Democrats accuse GSA of undermining national security by not certifying Biden win

Democratic leaders of key House and Senate panels on Monday accused General Services Administration (GSA) Administrator Emily Murphy of undermining national security with her refusal to certify President-elect Joe BidenJoe BidenVirginia GOP gubernatorial nominee acknowledges Biden was 'legitimately' elected BuzzFeed News finds Biden's private Venmo account Kid reporter who interviewed Obama dies at 23 MORE as the winner of the presidential election.

House Intelligence Chairman Adam SchiffAdam Bennett SchiffLone wolf actors post greatest domestic terror threat, FBI, DHS conclude State calls for Azerbaijan to pull back forces from Armenia border DNC plans to project image calling GOP 'party of Trump' on his DC hotel after Cheney vote MORE (D-Calif.), House Homeland Security Committee Chairman Bennie ThompsonBennie Gordon ThompsonLawmakers roll out legislation to defend pipelines against cyber threats Lawmakers reach agreement on bipartisan Jan. 6 commission House lawmakers roll out bill to invest 0 million in state and local cybersecurity MORE (D-Miss.), House Judiciary Committee Chairman Jerrold NadlerJerrold (Jerry) Lewis NadlerMcGahn to sit for closed-door interview with House Democrats House to consider anti-Asian hate crimes bill, protections for pregnant workers this month A historic moment to truly honor mothers MORE (D-N.Y.), and Senate Intelligence Committee Vice Chairman Mark WarnerMark Robert WarnerBiden signs executive order to improve federal cybersecurity Overnight Defense: Former Pentagon chief to testify about Capitol riot Wednesday | Senate Intelligence chairman wants Biden to review US Space Command move Wyden: Funding infrastructure with gas tax hike a 'big mistake' MORE (D-Va.) all separately sent letters to Murphy underlining their concerns.

Murphy has come under fire from Democrats and some Republicans for so far not signing off on ascertaining Biden as president-elect, with Biden blocked from accessing federal resources and receiving intelligence briefings on threats to the nation until that step is taken.


Schiff heavily criticized Murphy for not moving forward with the process of certifying Biden as the winner, writing that “you bear enormous responsibility for the harmful effects that will flow from your inaction.”

“The threats our nation faces today are more urgent and complex than in 2000. Most alarming is the rising death total from the pandemic, but we must also confront the continuing dangers of domestic and international terrorism, a rising China, Russia, North Korea, Iran, and more,” Schiff wrote in his letter to Murphy. “The risks of an abbreviated transition period with insufficient opportunity for the incoming Administration to fully prepare are manifest and potentially deadly.”

Warner was no less critical of Murphy’s inaction, pointing specifically to concerns over the delay in the transition process impeding the conduction of background checks on incoming Biden administration officials.

“This may unnecessarily slow confirmation of officials like the Director of National Intelligence and the Director of the Central Intelligence Agency, vital positions in the effort to protect our country from foreign threats,” Warner wrote in a separate letter. “There is no plausible reason for you to continue to delay in making this ascertainment. Further delay will damage our national security, and I urge you to proceed with this common sense step immediately.”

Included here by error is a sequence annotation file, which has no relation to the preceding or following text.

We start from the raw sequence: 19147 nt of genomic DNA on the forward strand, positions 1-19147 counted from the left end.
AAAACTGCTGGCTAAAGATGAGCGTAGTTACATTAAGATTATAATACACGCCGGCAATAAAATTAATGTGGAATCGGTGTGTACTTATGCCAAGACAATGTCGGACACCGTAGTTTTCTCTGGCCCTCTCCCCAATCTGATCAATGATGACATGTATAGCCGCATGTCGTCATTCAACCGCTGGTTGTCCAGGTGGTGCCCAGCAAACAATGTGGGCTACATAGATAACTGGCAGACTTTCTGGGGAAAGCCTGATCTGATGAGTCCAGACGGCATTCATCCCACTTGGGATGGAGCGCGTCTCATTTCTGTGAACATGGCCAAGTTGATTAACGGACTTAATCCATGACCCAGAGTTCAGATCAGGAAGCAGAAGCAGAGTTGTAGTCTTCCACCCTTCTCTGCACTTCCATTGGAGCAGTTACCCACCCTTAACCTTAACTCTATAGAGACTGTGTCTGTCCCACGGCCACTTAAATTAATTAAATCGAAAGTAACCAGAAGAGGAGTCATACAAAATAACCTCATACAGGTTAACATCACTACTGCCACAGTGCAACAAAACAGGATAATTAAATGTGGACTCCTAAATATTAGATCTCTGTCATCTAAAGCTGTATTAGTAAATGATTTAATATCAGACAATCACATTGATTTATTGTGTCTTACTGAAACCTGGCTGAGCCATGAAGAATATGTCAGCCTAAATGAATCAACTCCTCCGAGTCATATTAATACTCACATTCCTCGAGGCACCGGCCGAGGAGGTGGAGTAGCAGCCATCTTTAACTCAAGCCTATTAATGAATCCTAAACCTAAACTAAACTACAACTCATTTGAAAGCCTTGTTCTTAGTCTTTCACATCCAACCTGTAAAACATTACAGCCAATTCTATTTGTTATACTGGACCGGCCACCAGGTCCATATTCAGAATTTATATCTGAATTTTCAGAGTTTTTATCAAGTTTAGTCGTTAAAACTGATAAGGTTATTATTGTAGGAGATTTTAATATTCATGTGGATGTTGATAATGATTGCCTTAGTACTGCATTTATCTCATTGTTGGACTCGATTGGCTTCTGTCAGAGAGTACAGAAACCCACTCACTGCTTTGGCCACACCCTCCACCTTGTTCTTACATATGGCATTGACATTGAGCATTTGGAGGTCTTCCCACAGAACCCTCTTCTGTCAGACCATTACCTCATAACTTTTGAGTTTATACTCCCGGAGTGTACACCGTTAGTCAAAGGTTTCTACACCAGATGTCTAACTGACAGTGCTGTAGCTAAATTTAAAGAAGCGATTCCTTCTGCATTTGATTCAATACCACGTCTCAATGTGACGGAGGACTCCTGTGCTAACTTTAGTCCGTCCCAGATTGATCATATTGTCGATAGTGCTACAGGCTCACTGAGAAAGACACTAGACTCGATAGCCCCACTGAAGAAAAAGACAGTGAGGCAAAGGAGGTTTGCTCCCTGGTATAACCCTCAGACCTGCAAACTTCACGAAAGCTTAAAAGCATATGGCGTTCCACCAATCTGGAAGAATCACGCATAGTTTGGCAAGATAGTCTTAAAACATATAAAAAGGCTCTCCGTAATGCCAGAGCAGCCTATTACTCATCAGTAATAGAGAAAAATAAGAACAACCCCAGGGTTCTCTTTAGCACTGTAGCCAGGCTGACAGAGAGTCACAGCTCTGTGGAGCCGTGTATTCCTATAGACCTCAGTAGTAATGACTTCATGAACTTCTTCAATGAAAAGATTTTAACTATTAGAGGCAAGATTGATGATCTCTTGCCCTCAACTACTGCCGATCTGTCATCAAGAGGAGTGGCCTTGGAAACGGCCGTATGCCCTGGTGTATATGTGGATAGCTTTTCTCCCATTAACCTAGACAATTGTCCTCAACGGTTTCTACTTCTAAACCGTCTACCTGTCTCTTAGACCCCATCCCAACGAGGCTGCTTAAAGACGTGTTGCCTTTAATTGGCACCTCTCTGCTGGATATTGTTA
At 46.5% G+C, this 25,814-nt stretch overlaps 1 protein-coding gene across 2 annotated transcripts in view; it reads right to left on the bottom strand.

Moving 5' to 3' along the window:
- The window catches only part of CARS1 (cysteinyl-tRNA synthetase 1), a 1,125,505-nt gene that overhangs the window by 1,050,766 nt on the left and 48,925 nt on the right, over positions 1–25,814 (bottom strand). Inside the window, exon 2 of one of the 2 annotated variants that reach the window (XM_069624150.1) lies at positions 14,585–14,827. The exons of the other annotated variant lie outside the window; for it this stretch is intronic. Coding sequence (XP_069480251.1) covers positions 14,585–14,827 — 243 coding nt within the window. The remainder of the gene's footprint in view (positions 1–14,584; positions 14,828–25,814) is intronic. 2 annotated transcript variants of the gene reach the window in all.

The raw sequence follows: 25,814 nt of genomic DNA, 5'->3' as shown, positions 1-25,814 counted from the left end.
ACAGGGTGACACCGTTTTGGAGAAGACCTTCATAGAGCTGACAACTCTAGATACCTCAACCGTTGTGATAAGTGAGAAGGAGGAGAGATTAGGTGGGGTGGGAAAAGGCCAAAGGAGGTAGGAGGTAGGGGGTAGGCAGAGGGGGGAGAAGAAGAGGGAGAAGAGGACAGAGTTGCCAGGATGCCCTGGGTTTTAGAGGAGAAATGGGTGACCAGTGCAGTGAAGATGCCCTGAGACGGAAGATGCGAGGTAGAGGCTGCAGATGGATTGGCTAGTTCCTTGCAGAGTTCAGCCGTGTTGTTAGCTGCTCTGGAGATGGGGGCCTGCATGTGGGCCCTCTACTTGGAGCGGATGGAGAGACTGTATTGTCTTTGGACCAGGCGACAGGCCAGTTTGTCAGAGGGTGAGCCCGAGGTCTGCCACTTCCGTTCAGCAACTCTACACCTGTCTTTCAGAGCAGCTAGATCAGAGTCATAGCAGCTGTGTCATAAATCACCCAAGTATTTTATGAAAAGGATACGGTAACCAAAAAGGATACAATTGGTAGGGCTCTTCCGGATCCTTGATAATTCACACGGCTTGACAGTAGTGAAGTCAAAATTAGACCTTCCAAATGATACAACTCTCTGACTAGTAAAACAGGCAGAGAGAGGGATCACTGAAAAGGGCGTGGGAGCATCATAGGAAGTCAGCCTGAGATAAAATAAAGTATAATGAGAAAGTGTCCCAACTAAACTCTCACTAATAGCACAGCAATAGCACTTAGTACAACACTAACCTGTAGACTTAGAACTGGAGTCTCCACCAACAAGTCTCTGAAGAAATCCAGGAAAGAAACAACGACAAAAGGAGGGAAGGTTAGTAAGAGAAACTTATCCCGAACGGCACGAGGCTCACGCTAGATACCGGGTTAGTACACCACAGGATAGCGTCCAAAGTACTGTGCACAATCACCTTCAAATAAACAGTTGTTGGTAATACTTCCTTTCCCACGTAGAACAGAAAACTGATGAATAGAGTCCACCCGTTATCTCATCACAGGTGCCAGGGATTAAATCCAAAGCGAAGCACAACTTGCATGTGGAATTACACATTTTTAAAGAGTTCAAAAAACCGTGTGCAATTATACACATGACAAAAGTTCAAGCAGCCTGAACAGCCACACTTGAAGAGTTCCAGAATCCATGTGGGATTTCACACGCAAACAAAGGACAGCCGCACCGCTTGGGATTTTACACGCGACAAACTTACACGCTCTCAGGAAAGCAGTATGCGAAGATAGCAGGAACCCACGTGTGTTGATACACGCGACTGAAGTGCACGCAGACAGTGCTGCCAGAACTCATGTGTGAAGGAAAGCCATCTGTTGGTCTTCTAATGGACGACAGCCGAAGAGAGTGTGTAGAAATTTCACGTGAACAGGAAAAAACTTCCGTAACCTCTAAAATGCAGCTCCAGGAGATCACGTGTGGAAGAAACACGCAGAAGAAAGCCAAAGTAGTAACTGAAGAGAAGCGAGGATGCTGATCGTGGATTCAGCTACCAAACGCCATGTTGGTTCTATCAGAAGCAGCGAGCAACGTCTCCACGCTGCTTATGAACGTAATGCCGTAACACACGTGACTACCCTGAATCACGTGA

Nadler also pointed to concerns over the FBI’s ability to proceed with background checks in criticizing Murphy for not certifying Biden as the winner. 


“It is no understatement to assert that further delays in performing your statutory duty of ascertainment will have a dangerous, if not life threatening, impact on the ability of the Biden Administration to respond to terrorist threats, reunite families separated at the border, limit the spread of COVID-19, and safeguard competition and consumer welfare, among other concerns,” Nadler wrote in a third letter

Thompson pointed to concerns over Biden not having access to information on critical threats including those from “terrorists, cyber threat actors, and ongoing efforts to spread disinformation.”

“Without this information, the incoming Administration will be less prepared to keep our Nation safe once President-elect Biden is sworn into office on January 20, 2021,” Thompson wrote in a fourth letter to Murphy. 

GSA did not respond to The Hill’s request for comment on the letters. 

GSA offered Monday to brief key congressional committees next week on the transition process. Several House Democratic committee leaders demanded that the briefing happen sooner, citing concerns over “the coronavirus pandemic, our nation’s dire economic crisis, and our national security.”


The concerns from Democratic lawmakers were raised the same day Biden announced his nominees for key national security positions, with Alejandro Mayorkas nominated to serve as secretary of Homeland Security, Avril Haines as director of national intelligence and Jake Sullivan as national security advisor.

“It is an honor to be nominated and entrusted by the President-elect to serve,” Mayorkas tweeted Monday following the nomination announcement. “It is no small task to lead the Department of Homeland Security, but I will work to restore faith in our institutions, and protect our security here at home.”

Sullivan tweeted that “President-elect Biden taught me what it takes to safeguard our national security at the highest levels of our government. Now, he has asked me to serve as his National Security Advisor. In service, I will do everything in my power to keep our country safe.”